Xactly CEO Cabrera on why he just inked a deal for a new downtown SJ headquarters
Xactly Corp. is on the move in downtown San Jose — for the fourth time.
The company, which makes software to help companies track sales performance, signed its long-rumored deal for the top three floors — 60,000 square feet — at 300 Park Ave. last week. That’s Legacy Partners’ long-empty Riverpark Tower II,where fellow downtown tech company Intacct also just leased 60,000 square feet.
Those deals, plus a small ground-floor lease for Pan Pacific Bank, bring the 300,000-square-foot building from zero to more than 40 percent occupancy. (Close readers of the Business Journal will not exactly be surprised by this deal, which I wrote was in the works back in June.)
Xactly started in 2005 at 400 Race St., then moved to 35 S. Market and most recently occupied about 30,000 square feet at 225 W. Santa Clara St. Its new home is roughly double its current digs, where it has about 320 workers.
Terms of the deal weren’t immediately available. Ralph Longo of Global Commercial Properties represented the tenant; Phil Mahoney and Anne Ralston of Cornish & Carey Newmark Knight Frank represented the landlord.
I talked to Xactly CEO Christopher Cabrera about what’s driving the growth and why his company chose the new building. The interview was edited for clarity.
Why downtown? Every time we've moved, we've looked at certain areas, but I feel like downtown San Jose is the heart of Silicon Valley, and there's so much going on in the core. It would have been no big deal for us to move up the Peninsula five or ten miles. Ultimately we chose to stay because we love the downtown area. It's really an attractive place to have employees come. It's a destination where employees want to come to work and stay around after work — go to bars, a Sharks game.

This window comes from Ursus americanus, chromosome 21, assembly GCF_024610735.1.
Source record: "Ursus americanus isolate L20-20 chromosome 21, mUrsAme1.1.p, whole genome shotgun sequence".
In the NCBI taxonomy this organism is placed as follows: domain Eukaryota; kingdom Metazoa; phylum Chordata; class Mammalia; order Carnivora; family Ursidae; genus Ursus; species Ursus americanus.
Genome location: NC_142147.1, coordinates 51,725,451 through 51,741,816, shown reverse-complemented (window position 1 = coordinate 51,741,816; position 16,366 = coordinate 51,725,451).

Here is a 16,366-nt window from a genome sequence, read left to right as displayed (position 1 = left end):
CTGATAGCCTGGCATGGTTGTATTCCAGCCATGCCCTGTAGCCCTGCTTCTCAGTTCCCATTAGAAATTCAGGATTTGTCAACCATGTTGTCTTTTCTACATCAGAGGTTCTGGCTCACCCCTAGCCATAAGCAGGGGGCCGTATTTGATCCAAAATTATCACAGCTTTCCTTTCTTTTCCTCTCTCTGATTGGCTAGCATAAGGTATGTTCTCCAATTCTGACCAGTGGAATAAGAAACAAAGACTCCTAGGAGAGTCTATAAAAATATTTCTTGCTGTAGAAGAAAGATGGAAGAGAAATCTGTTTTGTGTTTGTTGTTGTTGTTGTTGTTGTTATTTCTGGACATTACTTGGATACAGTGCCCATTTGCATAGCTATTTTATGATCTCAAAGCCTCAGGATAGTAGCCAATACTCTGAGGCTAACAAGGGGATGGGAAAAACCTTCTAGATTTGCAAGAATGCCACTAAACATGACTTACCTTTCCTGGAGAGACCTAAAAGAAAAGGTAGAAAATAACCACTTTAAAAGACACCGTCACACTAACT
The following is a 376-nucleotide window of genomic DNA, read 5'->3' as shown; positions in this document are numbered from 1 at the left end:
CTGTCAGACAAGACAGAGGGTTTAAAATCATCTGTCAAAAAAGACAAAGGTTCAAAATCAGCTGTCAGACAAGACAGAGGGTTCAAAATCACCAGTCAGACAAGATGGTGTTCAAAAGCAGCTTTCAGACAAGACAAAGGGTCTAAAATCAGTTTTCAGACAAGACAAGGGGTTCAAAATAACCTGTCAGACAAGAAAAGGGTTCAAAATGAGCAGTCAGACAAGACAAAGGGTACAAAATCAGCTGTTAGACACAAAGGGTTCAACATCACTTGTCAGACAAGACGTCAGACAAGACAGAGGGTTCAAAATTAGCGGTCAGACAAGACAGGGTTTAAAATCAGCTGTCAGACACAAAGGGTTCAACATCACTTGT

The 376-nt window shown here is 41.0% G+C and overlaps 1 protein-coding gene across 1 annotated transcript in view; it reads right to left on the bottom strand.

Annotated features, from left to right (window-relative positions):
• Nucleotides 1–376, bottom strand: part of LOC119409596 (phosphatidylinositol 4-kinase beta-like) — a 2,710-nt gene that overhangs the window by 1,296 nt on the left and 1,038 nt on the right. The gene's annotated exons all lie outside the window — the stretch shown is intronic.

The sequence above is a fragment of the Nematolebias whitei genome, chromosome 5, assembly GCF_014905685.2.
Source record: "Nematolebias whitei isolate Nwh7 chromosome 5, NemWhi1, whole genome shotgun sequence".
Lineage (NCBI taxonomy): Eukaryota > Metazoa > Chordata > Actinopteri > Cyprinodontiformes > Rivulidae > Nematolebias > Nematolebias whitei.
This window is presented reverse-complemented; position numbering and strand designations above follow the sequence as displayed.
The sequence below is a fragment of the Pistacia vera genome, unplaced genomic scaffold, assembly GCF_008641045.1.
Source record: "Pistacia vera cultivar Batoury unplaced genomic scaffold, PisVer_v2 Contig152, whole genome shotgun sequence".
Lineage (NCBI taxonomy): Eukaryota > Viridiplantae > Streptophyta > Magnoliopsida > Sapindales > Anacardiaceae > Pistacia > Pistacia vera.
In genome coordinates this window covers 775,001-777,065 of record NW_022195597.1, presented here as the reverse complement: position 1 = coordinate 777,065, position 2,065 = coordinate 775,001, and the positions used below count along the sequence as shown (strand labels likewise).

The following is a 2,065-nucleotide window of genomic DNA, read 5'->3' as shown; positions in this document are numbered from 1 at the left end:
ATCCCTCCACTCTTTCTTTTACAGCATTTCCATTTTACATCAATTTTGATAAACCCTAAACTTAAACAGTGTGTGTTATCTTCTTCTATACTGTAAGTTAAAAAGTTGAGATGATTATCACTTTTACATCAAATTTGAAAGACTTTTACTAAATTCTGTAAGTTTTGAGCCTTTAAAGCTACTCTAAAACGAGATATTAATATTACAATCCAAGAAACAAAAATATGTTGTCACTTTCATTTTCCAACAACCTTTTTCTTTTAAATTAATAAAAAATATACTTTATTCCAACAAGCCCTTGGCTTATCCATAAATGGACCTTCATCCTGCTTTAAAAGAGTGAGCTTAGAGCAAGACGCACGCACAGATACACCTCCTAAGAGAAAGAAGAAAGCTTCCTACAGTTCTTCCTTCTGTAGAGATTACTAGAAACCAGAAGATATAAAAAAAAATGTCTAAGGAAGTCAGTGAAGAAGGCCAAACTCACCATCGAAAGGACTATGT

OK, so why this building? It's an opportunity where we're taking over the top three floors of the building. The views are panoramic of the entire valley. Because of where it is, there's not really buildings that block the views, they’re unencumbered, 360-degree views. And it's an opportunity to build literally from a shell, which allows us to have internal staircases between the floors, and build a space that represents the fun, exciting culture of what our company is.
What are you going to do inside the space? We can build a big cafeteria, have big open ceilings, and embrace the new things that are happening in the way of employee space. The days of the high-wall cubes are over. We probably have 75-percent open-office today. We're going to go to 99 percent open office.
Riverpark II has been empty for a couple of years. What was your take on that? Clearly they've already signed another big tenant as well. And they have some cool stuff coming in — a nice conference and workout facility. We like the idea that it's brand new, and we can go in and mold and do the way we want it. We actually like the idea it's a little closer to SAP arena, and the park-like setting that's there. We felt we're still in the core, but you have a little more room. The employees can have their lunch by the creek.
How did you first encounter the space? Our broker (Ralph Longo of Global Commercial Properties) found the building, and he said, 'You've got to come check this out.' I said, 'I don't know, it's been empty for a while.' The moment we walked in there, we really liked it — especially the views.
What’s going on with Xactly right now? The best news is just the continued growth of the company. We're dominating our space. We added 75 employees in the last six months.
A lot of that is being driven by our core business, which is to incent traditional salespeople — we have great customers like Salesforce and Twitter. But about 20 percent of our users are not those kind of customers. They're bank tellers and truck drivers and wedding planners. We're seeing that part of the business really take off.
What else? Another piece is our Insights. We've been collecting and processing data for our clients for over nine years. We have a tremendous amount of anonymized data and we can help companies design better compensation plans based on empirical data. They can't buy that anywhere else. They want us to help design new plans based on empirical data.
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